In order to describe my perception of a pragmatic environmentalist this page lists the principles that define that position. For my posts I am going to try to follow these Pragmatic Environmental Rules. Eventually there will be posts on each principle.
Environmental Issues are Binary
In almost all environmental issues there are two sides. Pragmatic environmentalism is all about balancing the risks and benefits of the two sides of the issue. In order to do that you have to show your work.
Sound Bite Environmental Issue Descriptions
Sound bite descriptions necessarily only tell one side of the story. As a result they frequently are mis-leading, are not nuanced, or flat out wrong.
Baloney Asymmetry Principle
Alberto Brandolini: “The amount of energy necessary to refute BS is an order of magnitude bigger than to produce it.”
Iron law of climate
Roger Pielke, Jr: The “iron law” simply states that while people are often willing to pay some price for achieving environmental objectives, that willingness has its limits.
Golden Rule of Climate Extremes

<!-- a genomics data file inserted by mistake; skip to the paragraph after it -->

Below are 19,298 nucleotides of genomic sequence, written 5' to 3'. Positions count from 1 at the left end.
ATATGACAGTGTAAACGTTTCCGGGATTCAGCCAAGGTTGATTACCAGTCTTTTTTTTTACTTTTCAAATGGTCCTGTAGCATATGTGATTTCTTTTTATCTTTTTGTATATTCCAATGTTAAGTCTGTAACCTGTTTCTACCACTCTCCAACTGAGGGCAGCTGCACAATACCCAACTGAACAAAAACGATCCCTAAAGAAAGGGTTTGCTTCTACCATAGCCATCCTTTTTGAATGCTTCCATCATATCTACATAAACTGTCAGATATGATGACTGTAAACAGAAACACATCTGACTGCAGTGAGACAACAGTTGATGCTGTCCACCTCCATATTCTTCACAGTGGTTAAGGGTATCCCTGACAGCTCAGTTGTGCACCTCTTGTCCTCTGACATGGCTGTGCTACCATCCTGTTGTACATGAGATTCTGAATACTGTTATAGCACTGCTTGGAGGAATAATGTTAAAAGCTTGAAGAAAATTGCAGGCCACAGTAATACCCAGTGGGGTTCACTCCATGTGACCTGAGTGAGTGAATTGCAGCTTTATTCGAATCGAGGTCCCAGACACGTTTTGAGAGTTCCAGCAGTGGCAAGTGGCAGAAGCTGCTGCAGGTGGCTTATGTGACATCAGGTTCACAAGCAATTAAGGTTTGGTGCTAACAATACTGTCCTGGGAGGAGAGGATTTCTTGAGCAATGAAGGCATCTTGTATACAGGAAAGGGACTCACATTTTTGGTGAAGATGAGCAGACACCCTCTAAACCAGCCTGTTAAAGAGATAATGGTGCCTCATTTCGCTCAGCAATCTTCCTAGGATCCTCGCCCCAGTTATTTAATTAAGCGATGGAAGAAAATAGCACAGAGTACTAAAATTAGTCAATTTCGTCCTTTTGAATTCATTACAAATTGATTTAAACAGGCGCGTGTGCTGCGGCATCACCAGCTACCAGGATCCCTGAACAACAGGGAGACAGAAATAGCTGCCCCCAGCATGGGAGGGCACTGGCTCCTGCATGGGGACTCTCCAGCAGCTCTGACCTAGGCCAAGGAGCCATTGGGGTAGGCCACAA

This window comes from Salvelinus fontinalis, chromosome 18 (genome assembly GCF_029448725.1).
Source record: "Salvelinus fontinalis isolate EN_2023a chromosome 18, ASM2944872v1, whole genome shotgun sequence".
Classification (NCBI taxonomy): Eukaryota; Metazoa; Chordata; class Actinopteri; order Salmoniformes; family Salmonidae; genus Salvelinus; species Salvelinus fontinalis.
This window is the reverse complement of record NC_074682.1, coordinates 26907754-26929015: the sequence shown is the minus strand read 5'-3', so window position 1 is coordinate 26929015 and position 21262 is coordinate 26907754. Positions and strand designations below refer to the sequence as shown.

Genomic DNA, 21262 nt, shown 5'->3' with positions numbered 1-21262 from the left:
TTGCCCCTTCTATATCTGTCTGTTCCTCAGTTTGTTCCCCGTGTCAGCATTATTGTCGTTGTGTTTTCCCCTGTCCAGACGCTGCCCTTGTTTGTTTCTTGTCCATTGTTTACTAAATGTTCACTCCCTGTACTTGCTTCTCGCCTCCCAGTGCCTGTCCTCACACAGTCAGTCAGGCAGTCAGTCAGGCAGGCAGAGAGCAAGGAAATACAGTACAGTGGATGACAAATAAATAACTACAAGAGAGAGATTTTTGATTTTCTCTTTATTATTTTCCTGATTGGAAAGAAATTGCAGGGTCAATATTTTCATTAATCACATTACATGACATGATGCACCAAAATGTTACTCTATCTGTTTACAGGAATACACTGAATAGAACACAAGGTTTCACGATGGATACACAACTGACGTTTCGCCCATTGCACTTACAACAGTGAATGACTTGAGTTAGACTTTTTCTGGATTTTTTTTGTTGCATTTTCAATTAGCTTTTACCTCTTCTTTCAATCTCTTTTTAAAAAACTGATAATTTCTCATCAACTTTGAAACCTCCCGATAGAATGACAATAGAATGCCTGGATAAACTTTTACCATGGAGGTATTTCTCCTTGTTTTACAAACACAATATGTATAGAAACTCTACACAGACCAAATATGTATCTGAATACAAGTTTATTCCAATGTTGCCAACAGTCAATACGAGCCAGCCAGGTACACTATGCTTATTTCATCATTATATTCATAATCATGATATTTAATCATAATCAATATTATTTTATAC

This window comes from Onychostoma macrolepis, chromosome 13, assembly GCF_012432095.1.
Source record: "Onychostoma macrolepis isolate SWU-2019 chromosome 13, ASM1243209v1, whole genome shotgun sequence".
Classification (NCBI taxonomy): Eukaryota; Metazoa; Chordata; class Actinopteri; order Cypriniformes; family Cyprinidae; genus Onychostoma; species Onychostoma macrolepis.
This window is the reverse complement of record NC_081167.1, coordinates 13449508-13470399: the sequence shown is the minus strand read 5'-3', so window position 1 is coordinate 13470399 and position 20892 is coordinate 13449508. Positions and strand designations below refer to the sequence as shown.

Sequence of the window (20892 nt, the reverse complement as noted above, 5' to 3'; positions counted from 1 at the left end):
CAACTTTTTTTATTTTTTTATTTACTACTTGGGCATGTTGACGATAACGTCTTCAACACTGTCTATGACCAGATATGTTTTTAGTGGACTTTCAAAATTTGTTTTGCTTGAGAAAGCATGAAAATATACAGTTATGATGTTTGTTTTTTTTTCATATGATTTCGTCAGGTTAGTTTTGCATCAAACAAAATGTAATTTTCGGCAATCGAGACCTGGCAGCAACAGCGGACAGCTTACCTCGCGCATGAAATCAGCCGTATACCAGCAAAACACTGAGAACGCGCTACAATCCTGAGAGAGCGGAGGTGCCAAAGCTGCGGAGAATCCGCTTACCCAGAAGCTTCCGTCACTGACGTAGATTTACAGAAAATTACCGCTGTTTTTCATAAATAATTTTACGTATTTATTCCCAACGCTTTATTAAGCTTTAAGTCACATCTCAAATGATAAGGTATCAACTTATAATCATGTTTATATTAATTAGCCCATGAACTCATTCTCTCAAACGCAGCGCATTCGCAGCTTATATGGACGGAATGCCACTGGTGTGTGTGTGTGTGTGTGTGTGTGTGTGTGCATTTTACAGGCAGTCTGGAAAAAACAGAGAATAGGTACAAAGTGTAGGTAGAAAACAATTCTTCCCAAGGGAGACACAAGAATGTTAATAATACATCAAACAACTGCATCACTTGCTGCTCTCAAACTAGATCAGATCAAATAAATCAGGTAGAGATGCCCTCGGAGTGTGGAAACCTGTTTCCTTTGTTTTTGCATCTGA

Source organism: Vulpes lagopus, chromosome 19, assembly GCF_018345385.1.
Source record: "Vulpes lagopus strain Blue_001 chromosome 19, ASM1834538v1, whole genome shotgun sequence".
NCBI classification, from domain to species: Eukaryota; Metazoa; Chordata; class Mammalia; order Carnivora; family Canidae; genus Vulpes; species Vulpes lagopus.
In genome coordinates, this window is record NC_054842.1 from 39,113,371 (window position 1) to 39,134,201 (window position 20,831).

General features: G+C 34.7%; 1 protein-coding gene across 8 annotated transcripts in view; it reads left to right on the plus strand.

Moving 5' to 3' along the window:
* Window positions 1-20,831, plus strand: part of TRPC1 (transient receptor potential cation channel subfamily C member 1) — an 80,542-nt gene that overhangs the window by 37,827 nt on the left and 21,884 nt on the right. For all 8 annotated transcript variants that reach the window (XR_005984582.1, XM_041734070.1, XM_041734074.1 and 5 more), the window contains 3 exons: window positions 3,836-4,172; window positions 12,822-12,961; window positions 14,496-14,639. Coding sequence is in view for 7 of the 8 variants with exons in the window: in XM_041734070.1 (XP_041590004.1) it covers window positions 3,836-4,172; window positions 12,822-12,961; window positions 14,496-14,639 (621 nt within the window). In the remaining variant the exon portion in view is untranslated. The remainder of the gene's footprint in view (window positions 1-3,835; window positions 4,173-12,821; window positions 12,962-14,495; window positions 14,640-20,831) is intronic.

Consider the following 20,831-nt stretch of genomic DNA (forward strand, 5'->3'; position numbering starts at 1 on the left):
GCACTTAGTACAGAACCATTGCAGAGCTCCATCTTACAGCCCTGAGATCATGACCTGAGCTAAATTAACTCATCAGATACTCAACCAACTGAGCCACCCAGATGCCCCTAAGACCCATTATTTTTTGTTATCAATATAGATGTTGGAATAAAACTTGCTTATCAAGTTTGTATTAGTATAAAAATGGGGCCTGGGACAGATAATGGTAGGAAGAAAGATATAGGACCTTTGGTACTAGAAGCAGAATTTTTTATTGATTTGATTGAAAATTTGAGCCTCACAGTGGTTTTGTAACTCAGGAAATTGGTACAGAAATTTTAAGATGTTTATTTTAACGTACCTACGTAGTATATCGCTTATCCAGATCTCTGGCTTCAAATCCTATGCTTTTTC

Cliff Mass: The more extreme a climate or weather record is, the greater the contribution of natural variability.
Observation on Environmental Issue Stakeholders
The more vociferous/louder the claims made by a stakeholder the more likely that the stakeholder is guilty of the same thing. This observation was explained better by Gary: My experience is that the things people complain about loudly are so very frequently the same things of which they also are guilty. The inability to see oneself realistically is a fascinating human trait.
Tradeoffs to Environmental Initiatives
Environmental initiatives often are presented simply as things we can do but do not consider that in order to implement those initiatives tradeoffs are required. Over at Climate Etc. the Planning Engineer said that when his children asked “Can we do this?” he used to annoy his children with the answer “We can do almost anything we want, but we can’t do everything.”